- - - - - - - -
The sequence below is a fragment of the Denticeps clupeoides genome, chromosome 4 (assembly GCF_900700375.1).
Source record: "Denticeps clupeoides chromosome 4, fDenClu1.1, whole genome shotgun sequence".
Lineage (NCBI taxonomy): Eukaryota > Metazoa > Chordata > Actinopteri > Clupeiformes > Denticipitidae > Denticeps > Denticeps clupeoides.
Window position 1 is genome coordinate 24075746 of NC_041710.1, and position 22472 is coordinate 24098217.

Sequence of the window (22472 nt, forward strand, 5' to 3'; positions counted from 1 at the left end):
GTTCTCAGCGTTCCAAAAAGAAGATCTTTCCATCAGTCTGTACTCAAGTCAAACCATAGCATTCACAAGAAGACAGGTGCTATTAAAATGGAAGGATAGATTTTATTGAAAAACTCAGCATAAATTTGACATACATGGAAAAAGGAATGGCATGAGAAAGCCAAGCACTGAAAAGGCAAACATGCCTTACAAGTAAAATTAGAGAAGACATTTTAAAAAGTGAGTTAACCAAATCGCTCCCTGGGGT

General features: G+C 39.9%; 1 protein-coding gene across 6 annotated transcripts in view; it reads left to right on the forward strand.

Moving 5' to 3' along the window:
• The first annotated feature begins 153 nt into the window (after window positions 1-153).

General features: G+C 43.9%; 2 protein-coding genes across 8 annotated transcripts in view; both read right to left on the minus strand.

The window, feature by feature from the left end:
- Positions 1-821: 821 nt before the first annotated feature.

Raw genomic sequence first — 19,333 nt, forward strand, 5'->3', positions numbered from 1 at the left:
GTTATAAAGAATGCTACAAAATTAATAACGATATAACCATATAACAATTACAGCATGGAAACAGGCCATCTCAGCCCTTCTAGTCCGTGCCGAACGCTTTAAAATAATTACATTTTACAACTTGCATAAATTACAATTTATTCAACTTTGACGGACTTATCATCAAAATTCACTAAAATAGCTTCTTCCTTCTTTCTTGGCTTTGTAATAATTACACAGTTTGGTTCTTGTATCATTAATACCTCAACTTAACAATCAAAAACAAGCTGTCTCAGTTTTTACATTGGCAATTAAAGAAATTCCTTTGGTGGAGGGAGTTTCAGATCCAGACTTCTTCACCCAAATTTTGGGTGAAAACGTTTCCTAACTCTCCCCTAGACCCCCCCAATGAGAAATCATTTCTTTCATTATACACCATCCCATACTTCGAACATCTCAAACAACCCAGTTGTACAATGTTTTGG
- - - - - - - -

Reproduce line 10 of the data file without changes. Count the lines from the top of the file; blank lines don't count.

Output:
General features: G+C 43.9%; 2 protein-coding genes across 8 annotated transcripts in view; both read right to left on the minus strand.